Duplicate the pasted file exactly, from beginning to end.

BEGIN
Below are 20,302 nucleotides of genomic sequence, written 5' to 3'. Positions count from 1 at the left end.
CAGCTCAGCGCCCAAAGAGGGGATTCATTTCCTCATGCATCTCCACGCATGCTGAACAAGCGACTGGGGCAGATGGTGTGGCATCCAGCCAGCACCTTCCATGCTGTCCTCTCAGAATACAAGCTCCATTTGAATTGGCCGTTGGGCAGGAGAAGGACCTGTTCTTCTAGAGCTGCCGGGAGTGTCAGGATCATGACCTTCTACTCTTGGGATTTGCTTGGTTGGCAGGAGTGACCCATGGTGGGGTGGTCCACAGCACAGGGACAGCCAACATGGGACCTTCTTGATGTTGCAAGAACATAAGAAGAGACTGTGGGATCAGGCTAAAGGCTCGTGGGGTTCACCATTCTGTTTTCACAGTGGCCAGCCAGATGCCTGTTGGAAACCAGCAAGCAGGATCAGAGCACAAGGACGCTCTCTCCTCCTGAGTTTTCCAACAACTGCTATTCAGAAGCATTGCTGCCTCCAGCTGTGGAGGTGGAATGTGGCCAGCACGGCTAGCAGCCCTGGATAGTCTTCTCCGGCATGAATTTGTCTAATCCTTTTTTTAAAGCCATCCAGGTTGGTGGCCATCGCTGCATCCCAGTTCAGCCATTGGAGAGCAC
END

Below are 20,302 nucleotides of genomic sequence, written 5' to 3'. Positions count from 1 at the left end.
CAGCTCAGCGCCCAAAGAGGGGATTCATTTCCTCATGCATCTCCACGCATGCTGAACAAGCGACTGGGGCAGATGGTGTGGCATCCAGCCAGCACCTTCCATGCTGTCCTCTCAGAATACAAGCTCCATTTGAATTGGCCGTTGGGCAGGAGAAGGACCTGTTCTTCTAGAGCTGCCGGGAGTGTCAGGATCATGACCTTCTACTCTTGGGATTTGCTTGGTTGGCAGGAGTGACCCATGGTGGGGTGGTCCACAGCACAGGGACAGCCAACATGGGACCTTCTTGATGTTGCAAGAACATAAGAAGAGACTGTGGGATCAGGCTAAAGGCTCGTGGGGTTCACCATTCTGTTTTCACAGTGGCCAGCCAGATGCCTGTTGGAAACCAGCAAGCAGGATCAGAGCACAAGGACGCTCTCTCCTCCTGAGTTTTCCAACAACTGCTATTCAGAAGCATTGCTGCCTCCAGCTGTGGAGGTGGAATGTGGCCAGCACGGCTAGCAGCCCTGGATAGTCTTCTCCGGCATGAATTTGTCTAATCCTTTTTTTAAAGCCATCCAGGTTGGTGGCCATCGCTGCATCCCAGTTCAGCCATTGGAGAGCAC